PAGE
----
Food & Drink » Glenda Bartosh on Food

Fifty shades of blue

Take your pick from our local blueberry kingdom



They can improve your eyesight, fix an upset stomach and deliver one of the finest summer treats on the planet.

Blueberries might be one of the most righteous farm products our province produces, and that should make us all very happy — especially if you live in Sea to Sky country and want to eat as locally and tastily as you can. You'd be hard pressed to find a more delicious, more versatile, healthier local summer fruit (I'll arm wrestle the raspberry lovers later over that one).

B.C. is a giant in the blueberry department. We have more than 800 growers pumping out some 55 million kilograms annually — about 50 per cent more than just a few years ago.

The industry primarily relies on high-bush varieties that were originally hybridized in New Jersey, not the local wild varieties of Vaccinium. In fact, B.C has become the No. 1 high-bush blueberry producer in the world, in no small part due to an effective marketing board.

Blueberries are too good and easy. Grab a handful, run them under the tap and pop them into your mouth for a snack. Grab another handful and toss them into your muffin or pancake batter or onto your cereal or yogurt (We'll get to the pies later).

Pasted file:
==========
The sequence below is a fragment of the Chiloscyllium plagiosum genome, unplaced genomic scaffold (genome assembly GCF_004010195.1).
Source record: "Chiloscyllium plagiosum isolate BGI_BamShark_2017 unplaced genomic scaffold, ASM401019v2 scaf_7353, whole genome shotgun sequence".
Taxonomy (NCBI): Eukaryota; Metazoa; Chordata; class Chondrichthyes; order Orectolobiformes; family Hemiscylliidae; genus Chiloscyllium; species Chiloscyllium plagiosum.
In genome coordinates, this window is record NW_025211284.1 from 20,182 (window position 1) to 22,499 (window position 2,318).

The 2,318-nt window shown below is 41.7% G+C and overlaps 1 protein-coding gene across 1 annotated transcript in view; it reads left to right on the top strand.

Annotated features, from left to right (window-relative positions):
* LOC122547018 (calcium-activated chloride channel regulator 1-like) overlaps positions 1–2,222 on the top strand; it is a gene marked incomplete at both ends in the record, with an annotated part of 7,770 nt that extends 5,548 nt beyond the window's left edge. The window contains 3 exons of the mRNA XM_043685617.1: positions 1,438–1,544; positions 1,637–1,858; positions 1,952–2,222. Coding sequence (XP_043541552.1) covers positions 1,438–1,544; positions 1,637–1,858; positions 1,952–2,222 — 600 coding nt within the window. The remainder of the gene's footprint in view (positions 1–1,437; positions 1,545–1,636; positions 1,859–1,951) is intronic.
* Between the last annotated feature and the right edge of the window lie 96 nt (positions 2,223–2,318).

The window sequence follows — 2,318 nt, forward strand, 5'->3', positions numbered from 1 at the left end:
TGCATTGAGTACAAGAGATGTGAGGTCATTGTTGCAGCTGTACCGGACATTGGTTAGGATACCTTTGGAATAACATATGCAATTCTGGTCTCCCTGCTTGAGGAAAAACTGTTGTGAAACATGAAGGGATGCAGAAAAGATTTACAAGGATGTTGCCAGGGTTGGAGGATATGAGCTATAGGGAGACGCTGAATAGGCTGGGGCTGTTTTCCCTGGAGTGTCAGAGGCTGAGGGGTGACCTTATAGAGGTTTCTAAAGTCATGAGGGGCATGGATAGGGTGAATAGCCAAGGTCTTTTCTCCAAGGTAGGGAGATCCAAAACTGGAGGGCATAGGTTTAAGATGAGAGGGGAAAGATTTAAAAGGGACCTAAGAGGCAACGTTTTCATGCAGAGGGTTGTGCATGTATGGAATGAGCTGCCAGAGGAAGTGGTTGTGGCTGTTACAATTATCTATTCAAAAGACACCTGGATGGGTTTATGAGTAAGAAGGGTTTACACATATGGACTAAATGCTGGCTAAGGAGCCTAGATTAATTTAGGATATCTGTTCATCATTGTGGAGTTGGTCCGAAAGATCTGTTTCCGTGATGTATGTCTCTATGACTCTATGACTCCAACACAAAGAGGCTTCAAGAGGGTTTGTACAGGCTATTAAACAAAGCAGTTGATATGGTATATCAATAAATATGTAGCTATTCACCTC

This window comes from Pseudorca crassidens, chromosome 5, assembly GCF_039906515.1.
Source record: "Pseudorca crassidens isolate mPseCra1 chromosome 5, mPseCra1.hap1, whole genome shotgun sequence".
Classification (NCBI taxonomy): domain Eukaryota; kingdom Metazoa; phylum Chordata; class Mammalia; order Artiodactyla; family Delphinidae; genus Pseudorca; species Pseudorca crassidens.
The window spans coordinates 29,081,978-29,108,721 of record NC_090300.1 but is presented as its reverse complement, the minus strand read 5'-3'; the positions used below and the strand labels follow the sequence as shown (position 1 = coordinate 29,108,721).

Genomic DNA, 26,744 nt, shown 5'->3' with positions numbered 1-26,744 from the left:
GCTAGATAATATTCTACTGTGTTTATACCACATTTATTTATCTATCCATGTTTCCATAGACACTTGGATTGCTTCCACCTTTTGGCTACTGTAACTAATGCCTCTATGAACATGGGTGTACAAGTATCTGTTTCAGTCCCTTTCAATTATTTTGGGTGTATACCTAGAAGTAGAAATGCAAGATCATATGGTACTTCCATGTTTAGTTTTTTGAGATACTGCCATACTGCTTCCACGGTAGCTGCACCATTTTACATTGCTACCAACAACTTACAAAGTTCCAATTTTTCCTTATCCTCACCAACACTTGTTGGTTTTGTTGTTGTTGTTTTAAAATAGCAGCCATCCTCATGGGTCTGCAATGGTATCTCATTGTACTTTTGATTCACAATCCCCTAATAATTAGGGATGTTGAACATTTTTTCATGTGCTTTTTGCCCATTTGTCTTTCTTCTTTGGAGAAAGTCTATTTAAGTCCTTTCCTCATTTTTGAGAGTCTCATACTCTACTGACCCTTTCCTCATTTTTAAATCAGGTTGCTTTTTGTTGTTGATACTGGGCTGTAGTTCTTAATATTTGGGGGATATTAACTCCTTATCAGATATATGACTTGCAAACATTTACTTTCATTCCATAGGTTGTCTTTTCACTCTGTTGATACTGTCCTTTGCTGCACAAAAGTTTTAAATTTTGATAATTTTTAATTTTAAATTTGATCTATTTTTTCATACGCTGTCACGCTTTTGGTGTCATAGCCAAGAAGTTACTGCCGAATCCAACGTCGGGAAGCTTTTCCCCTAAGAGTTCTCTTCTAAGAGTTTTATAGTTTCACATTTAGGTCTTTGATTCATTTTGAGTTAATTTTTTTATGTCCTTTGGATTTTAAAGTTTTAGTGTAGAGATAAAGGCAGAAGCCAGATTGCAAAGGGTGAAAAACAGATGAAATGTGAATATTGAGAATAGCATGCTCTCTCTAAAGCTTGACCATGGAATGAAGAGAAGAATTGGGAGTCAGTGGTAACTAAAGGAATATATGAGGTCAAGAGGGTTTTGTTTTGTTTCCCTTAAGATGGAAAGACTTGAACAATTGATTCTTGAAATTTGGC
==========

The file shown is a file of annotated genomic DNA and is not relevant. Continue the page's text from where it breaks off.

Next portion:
If you're still buying that blueberry-flavored commercial yogurt, forget it! Find a plain brand you like. How about Olympic's organic plain yogurt, which uses milk from those beautiful Holsteins raised up in Pemberton Valley? Throw in a bunch of blueberries and sweeten the whole thing with good honey.

When it comes to honey, blow all your preconceived notions about it out of the water with the fresh — the very fresh — blueberry honey from Jane's Honeybees. You can pick it up at farmers' markets from Whistler to Steveston (

Owner Liz Graham, who named Jane's Honeybees after her mom, rents out her hives to farmers all over the Lower Mainland, from Richmond to Abbotsford. That includes blueberry farmers, so you'll be eating blueberry honey made by bees that pollinated the flowers that made the blueberries you may well be eating with your blueberry honey. Cosmic serendipity!

If you want to blow away everything you ever thought you knew about blueberry juice, try another local product that's out of this world. Bremner juices are made right on the delta of the mighty Fraser River. Next time you drive Highway 99 south to White Rock or the U.S. border, look for the quaint two-storey farmhouse on the right side of the highway as you approach Mud Bay. You'll recognize it instantly because Bremner juice labels sport an image of that old farmhouse.

The Bremner farm was started in the 1950s by Stan Bremner, as a potato farm. Lucky for us, they planted their first blueberries in 1980. But it was son, Terry, who figured out how to make a blueberry juice that puts any other blueberry juice you've ever tasted to utter, despicable shame.